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Los Angeles to New York: Dwan Gallery, 1959 – 1971, III: Tableaux in Three Dimensions: Kienholz’s Social Theater at Ferus and Dwan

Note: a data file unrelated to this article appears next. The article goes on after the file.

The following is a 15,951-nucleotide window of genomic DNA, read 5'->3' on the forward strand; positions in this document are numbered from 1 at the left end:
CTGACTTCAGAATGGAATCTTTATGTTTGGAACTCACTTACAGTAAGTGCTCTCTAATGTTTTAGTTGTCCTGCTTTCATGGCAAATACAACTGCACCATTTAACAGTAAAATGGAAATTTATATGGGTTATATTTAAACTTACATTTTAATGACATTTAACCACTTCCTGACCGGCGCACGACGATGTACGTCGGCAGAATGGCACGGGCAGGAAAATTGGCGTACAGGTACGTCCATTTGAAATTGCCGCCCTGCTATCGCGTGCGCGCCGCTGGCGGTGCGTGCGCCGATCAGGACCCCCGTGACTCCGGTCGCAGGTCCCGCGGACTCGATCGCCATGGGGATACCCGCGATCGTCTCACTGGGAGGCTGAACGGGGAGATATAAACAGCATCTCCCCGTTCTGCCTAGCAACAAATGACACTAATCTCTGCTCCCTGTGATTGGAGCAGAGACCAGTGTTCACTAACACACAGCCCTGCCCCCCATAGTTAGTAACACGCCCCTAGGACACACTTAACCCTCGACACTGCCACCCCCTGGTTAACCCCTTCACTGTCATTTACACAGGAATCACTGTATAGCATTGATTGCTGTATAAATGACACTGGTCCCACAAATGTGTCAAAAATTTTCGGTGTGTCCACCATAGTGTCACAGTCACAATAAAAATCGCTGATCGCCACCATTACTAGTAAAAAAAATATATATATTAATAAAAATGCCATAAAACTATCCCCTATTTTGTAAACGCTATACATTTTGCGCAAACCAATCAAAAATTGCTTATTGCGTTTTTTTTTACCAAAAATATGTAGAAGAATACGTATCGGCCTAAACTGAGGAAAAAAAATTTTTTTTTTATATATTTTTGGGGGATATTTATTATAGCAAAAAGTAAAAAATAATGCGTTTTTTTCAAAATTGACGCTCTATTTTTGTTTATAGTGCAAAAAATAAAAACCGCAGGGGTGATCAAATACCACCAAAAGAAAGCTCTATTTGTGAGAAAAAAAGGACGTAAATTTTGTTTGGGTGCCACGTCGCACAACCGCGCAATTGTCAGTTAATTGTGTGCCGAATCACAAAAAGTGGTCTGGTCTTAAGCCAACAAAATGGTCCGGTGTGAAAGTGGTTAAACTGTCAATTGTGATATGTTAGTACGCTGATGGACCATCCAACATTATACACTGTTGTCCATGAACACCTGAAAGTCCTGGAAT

Alex Potts, Max Loehr Collegiate Professor, University of Michigan. For the public symposium held on November 19, 2016, in conjunction with the exhibition Los Angeles to New York: Dwan Gallery, 1959 – 1971 at the National Gallery of Art, Alex Potts explains how new exhibition spaces and the experimental staging of work at the Ferus Gallery in Los Angeles and Virginia Dwan’s bicoastal galleries gave Edward Kienholz an opportunity in the early and mid-1960s to realize his large-scale tableaux. The powerful effect these works had on the viewer was not just formal, as in minimalist art, or simply a result of their often-provocative, in-your-face presentation, but was also related to deep undercurrents of socially and politically charged content. Eventually this set the tableaux at odds with the prevailing climate of the American art world and its increasingly systematic bracketing of a politics of content in favor of a politics of form. Virginia Dwan’s active promotion of some of Kienholz’s more ambitious, highly charged tableaux — including The Beanery, which she showed in 1965, and the disturbing State Hospital, shown in her exhibition of his concept tableaux in 1967 — testifies to a particularly rich moment in her take-up of new art. Later Kienholz found himself having to shift the installation of ambitious new work from New York and Los Angeles to venues in Europe.